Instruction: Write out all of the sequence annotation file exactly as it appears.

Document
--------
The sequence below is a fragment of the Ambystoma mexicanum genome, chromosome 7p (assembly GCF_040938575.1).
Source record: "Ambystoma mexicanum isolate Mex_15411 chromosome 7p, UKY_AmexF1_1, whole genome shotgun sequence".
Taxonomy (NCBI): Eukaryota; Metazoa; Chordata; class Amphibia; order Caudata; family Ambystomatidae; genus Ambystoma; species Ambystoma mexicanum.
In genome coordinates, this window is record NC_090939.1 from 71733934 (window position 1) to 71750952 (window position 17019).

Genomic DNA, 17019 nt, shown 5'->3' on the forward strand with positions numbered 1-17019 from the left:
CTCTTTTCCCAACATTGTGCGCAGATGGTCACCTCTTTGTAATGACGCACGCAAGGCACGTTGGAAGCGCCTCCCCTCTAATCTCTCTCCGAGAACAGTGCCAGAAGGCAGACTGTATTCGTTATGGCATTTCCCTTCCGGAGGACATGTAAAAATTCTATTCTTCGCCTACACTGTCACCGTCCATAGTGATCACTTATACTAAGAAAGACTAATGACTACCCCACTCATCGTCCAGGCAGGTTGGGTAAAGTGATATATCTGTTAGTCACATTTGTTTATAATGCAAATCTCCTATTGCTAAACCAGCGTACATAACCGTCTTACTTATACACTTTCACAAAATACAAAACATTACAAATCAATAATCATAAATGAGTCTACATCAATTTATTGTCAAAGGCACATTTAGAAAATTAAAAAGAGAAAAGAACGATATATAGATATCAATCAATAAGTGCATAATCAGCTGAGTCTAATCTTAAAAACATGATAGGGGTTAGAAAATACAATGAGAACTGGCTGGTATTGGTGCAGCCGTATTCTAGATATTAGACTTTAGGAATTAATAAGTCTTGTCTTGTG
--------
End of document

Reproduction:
The sequence below is a fragment of the Ambystoma mexicanum genome, chromosome 7p (assembly GCF_040938575.1).
Source record: "Ambystoma mexicanum isolate Mex_15411 chromosome 7p, UKY_AmexF1_1, whole genome shotgun sequence".
Taxonomy (NCBI): Eukaryota; Metazoa; Chordata; class Amphibia; order Caudata; family Ambystomatidae; genus Ambystoma; species Ambystoma mexicanum.
In genome coordinates, this window is record NC_090939.1 from 71733934 (window position 1) to 71750952 (window position 17019).

Genomic DNA, 17019 nt, shown 5'->3' on the forward strand with positions numbered 1-17019 from the left:
CTCTTTTCCCAACATTGTGCGCAGATGGTCACCTCTTTGTAATGACGCACGCAAGGCACGTTGGAAGCGCCTCCCCTCTAATCTCTCTCCGAGAACAGTGCCAGAAGGCAGACTGTATTCGTTATGGCATTTCCCTTCCGGAGGACATGTAAAAATTCTATTCTTCGCCTACACTGTCACCGTCCATAGTGATCACTTATACTAAGAAAGACTAATGACTACCCCACTCATCGTCCAGGCAGGTTGGGTAAAGTGATATATCTGTTAGTCACATTTGTTTATAATGCAAATCTCCTATTGCTAAACCAGCGTACATAACCGTCTTACTTATACACTTTCACAAAATACAAAACATTACAAATCAATAATCATAAATGAGTCTACATCAATTTATTGTCAAAGGCACATTTAGAAAATTAAAAAGAGAAAAGAACGATATATAGATATCAATCAATAAGTGCATAATCAGCTGAGTCTAATCTTAAAAACATGATAGGGGTTAGAAAATACAATGAGAACTGGCTGGTATTGGTGCAGCCGTATTCTAGATATTAGACTTTAGGAATTAATAAGTCTTGTCTTGTG